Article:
The children, with their wide-open hearts, took pleasure in all that was new, different, or even in the most mundane stuff. They can be seen everywhere – out on the road, inside muddy yards, in front of crumbly wooden houses, at desolate beaches on the Black Sea coast; riding bicycles, bikes and motorbikes. They were beaming with the whole emotional spectrum that grown-ups quickly learn to hide or keep deep inside themselves as a result of the hard and often dissatisfying toil. Their mothers – if they were not in need or have given their lives up in the clutches of age, looked away from anything new and different, filled with surprise and suspicion; and even if they did look ahead, it was with great fear and concern.
From the series "Where the mountains flow into the Black Sea".
Museum quality open edition print.
"Where the mountains flow into the Black Sea" is an attempt to sail across the Pontic Mountains in Northern Turkey.
Here, it seems like the sea has forgotten to embrace its shore - beaches are almost nowhere to be seen, and people rarely turn their gaze towards it. The indigenous Pontian lives at peace with the mountain and, in return, it keeps him safe from crashing. Or, at other times, he becomes the involuntary hermit, who's been stranded on the shore ages ago by the roaring tempest, snuggling ever since under the protective shadows of the mountain. Thus, little by little, man has exchanged lighthouses for hundreds of minarets, praising the shore. A shore that has turned into a stronghold of Islam and to cross it is not an easy task. Oftentimes, a random passer-by had to decide whether I was allowed to take a picture of a woman who was a complete stranger to him. All my attempts to speak the language of this hive of solidarity and collective consciousness required of me to obey laws that I didn’t quite understand.
"If the mountain will not come to Muhammad, then Muhammad must go to the mountain." So, I’ve decided to remain the foreign body in this flawless organism and I made these shots with an open human heart that doesn’t need any translation. I spoke with the people in my mother tongue and they spoke back in theirs. I came out with my naked soul and this nakedness was acknowledged, because there was nothing to cover anymore.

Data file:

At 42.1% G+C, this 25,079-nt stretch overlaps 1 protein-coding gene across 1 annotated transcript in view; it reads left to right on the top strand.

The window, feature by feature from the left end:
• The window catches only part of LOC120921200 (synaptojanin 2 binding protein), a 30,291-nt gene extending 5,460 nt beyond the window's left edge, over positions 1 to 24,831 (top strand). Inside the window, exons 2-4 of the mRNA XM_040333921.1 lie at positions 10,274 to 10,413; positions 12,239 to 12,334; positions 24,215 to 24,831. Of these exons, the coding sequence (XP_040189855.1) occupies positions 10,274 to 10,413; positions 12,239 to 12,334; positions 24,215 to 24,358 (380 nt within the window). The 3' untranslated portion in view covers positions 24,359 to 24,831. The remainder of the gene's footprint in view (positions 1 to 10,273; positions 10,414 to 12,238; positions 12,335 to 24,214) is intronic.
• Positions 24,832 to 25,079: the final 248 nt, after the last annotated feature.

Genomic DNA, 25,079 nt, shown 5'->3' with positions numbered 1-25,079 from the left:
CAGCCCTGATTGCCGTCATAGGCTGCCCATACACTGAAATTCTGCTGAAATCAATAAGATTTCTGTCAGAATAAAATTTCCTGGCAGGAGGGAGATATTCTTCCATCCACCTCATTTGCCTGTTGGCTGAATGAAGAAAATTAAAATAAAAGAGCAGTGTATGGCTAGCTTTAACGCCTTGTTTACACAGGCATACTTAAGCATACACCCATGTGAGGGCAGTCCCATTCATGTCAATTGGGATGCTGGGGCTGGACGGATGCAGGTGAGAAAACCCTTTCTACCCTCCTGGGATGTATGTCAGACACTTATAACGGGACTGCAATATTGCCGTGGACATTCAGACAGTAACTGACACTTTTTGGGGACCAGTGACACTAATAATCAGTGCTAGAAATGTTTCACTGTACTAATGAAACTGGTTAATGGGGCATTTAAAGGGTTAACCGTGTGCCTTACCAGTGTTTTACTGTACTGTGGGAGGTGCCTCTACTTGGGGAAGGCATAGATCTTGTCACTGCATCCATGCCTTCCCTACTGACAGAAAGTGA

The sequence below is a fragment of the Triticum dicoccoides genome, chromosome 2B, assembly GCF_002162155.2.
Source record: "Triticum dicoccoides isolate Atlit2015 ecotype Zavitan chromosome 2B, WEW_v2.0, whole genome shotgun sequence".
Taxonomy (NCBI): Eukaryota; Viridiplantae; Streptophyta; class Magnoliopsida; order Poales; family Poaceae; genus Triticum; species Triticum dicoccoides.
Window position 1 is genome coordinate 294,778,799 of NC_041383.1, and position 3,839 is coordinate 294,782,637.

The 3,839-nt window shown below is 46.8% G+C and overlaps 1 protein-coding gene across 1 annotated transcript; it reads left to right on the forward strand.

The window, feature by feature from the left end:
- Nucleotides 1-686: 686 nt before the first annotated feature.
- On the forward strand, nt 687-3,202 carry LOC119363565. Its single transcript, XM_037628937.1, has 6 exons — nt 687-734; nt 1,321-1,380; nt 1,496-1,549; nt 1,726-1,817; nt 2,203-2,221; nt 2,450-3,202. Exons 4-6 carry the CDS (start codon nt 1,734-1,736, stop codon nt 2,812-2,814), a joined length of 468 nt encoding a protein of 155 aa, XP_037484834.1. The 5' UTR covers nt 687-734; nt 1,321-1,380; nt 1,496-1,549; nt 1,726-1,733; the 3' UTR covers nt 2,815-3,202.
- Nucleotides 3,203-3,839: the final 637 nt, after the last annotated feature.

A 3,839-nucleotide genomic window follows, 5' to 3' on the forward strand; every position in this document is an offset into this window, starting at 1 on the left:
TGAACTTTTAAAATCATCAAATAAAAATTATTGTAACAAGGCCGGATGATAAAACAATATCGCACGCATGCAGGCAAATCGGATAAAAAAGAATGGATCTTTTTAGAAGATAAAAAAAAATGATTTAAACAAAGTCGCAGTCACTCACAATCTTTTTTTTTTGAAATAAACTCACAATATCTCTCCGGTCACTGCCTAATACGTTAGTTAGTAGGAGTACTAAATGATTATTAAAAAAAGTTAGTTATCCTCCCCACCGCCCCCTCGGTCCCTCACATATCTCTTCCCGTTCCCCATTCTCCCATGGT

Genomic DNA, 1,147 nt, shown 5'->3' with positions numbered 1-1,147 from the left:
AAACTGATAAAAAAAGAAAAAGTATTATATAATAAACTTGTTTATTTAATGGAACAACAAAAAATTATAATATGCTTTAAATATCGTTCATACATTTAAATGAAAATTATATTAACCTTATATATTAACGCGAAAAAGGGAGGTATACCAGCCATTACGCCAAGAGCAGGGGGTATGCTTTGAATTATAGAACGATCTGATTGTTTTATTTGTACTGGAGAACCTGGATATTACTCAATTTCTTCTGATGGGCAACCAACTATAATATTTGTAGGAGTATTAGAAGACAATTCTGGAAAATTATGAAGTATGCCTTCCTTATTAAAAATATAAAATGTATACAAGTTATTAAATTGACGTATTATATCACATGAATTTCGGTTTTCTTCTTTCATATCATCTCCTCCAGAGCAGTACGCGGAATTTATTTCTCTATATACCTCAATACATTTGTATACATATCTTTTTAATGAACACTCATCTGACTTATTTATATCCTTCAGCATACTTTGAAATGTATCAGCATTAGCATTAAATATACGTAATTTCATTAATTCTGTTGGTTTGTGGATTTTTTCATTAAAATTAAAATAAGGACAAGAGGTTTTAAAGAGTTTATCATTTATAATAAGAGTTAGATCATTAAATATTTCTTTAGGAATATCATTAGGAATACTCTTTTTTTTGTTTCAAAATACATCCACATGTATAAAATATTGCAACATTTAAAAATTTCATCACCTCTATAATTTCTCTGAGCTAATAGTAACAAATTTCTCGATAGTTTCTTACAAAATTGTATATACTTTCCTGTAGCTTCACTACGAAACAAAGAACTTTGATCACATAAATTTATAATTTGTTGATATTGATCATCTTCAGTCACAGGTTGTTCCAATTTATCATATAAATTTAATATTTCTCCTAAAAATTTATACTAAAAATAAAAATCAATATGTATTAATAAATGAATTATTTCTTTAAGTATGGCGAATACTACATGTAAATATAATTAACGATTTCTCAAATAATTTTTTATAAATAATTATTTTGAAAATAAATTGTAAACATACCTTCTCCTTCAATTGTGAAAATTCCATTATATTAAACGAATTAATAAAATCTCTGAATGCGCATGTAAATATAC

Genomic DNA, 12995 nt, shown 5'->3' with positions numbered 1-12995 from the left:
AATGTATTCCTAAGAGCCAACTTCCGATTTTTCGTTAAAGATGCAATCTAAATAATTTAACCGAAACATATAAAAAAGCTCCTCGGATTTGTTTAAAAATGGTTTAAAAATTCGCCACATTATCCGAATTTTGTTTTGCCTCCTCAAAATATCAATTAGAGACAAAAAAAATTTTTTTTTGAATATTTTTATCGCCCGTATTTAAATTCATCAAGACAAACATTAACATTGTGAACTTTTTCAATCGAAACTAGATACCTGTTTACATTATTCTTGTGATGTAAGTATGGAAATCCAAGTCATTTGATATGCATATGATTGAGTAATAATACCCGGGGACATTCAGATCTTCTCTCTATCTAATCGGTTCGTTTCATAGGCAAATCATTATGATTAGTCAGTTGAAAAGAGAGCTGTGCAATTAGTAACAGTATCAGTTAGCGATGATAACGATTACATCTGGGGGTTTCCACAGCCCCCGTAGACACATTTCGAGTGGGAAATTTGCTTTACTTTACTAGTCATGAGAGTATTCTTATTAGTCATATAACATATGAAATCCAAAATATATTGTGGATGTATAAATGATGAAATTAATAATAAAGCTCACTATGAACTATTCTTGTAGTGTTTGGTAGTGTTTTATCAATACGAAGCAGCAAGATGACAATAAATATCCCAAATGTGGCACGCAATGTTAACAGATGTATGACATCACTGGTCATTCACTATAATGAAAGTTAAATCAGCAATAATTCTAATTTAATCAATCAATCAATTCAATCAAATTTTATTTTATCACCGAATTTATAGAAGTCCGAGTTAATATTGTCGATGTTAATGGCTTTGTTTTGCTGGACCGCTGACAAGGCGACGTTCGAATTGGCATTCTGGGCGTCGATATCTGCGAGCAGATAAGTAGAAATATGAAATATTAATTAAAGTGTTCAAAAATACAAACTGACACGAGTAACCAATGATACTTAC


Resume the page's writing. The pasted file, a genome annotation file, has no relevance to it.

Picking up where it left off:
Valery Poshtarov was born in Dobrich (Bulgaria) in 1986. The son of an artist and a poet, he grew up ever surrounded by artistic people. At the age of 8, his family settled in Varna. During summer breaks he worked in some of his father’s numerous art galleries along the northern Black Sea coast; during the school year, he mastered the fine art and painting techniques at the National High School of Arts in Varna.
In 2006 he moved to Paris where he graduated Plastic Arts from the Sorbonne. His talent was immediately appreciated and his professors encouraged him to finish the three-year bachelor degree in one single year. This period is related to his vivid interest in the classical French humanist photography genre from the mid-twentieth century. Exhibitions of works from that period were presented in Paris, Berlin, Frankfurt, Sofia and more. Meanwhile, the Bulgarian Cultural Institute in Paris nominated him for the Cartier-Bresson Award. Despite the nomination and despite the 35 consecutive exhibitions in various parts of Europe (spanning from 2007 to 2012), in the end, Valery went back to Bulgaria, choosing to shut himself out of the noise and vanity of the cocktail parties inevitably accompanying each exhibition. He fervidly photographed and painted across villages and monasteries: from the Rhodope Mountains to the Balkan Mountains; from the Kapinovo Monastery to the Zograf Monastery on Mount Athos. Rarely using his own car, he preferred to hitchhike his way through.
In 2011 he settled in Sofia and founded the first online art gallery in Eastern Europe. During the last few years, he’s been working tirelessly to promote contemporary Bulgarian artists. His frequent encounters with artists became the driving force behind a series of photographic portraits. In 2018 he undertook a significant 6-month trip around the Balkans and thus, some of his major works were created - “The Last Man Standing in the Rhodope Mountains” for which he had to visit no less than 560 villages to find his “Rhodope man”; and “Where the Mountains Flow Into the Black Sea” for which he had to travel whole 3000 km across the Pontic Mountains in northern Turkey.
The art of Valery Poshtarov is part of major collections of different official institutions around the world: Presidency of the Republic of France, the French embassy in Ireland, Bulgarian Cultural Centre in Paris, Evgenii Evtushenko Museum in Moscow and others.